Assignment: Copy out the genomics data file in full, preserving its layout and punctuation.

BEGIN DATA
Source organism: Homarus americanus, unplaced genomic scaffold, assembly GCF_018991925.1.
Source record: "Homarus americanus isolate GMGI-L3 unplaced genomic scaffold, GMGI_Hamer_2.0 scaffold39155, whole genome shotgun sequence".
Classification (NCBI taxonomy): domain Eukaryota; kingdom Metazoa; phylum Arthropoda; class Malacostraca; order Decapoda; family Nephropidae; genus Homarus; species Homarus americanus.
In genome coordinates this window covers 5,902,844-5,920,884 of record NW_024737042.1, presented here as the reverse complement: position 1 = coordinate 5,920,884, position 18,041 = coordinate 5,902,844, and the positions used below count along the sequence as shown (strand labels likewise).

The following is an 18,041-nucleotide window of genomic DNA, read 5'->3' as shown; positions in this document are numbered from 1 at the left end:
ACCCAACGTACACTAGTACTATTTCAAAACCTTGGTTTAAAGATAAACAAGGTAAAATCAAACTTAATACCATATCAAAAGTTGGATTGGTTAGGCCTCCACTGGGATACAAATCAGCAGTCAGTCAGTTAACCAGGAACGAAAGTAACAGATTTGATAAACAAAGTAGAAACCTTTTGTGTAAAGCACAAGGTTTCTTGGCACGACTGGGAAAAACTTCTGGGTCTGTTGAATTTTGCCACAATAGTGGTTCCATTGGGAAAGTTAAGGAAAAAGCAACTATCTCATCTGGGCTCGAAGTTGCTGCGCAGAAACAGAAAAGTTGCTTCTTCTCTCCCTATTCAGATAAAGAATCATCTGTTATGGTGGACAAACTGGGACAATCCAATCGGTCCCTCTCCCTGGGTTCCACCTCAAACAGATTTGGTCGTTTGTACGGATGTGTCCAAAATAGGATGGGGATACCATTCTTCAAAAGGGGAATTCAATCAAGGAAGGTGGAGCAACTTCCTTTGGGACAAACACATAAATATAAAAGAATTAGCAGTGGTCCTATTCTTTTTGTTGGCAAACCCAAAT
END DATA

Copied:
Source organism: Homarus americanus, unplaced genomic scaffold, assembly GCF_018991925.1.
Source record: "Homarus americanus isolate GMGI-L3 unplaced genomic scaffold, GMGI_Hamer_2.0 scaffold39155, whole genome shotgun sequence".
Classification (NCBI taxonomy): domain Eukaryota; kingdom Metazoa; phylum Arthropoda; class Malacostraca; order Decapoda; family Nephropidae; genus Homarus; species Homarus americanus.
In genome coordinates this window covers 5,902,844-5,920,884 of record NW_024737042.1, presented here as the reverse complement: position 1 = coordinate 5,920,884, position 18,041 = coordinate 5,902,844, and the positions used below count along the sequence as shown (strand labels likewise).

The following is an 18,041-nucleotide window of genomic DNA, read 5'->3' as shown; positions in this document are numbered from 1 at the left end:
ACCCAACGTACACTAGTACTATTTCAAAACCTTGGTTTAAAGATAAACAAGGTAAAATCAAACTTAATACCATATCAAAAGTTGGATTGGTTAGGCCTCCACTGGGATACAAATCAGCAGTCAGTCAGTTAACCAGGAACGAAAGTAACAGATTTGATAAACAAAGTAGAAACCTTTTGTGTAAAGCACAAGGTTTCTTGGCACGACTGGGAAAAACTTCTGGGTCTGTTGAATTTTGCCACAATAGTGGTTCCATTGGGAAAGTTAAGGAAAAAGCAACTATCTCATCTGGGCTCGAAGTTGCTGCGCAGAAACAGAAAAGTTGCTTCTTCTCTCCCTATTCAGATAAAGAATCATCTGTTATGGTGGACAAACTGGGACAATCCAATCGGTCCCTCTCCCTGGGTTCCACCTCAAACAGATTTGGTCGTTTGTACGGATGTGTCCAAAATAGGATGGGGATACCATTCTTCAAAAGGGGAATTCAATCAAGGAAGGTGGAGCAACTTCCTTTGGGACAAACACATAAATATAAAAGAATTAGCAGTGGTCCTATTCTTTTTGTTGGCAAACCCAAAT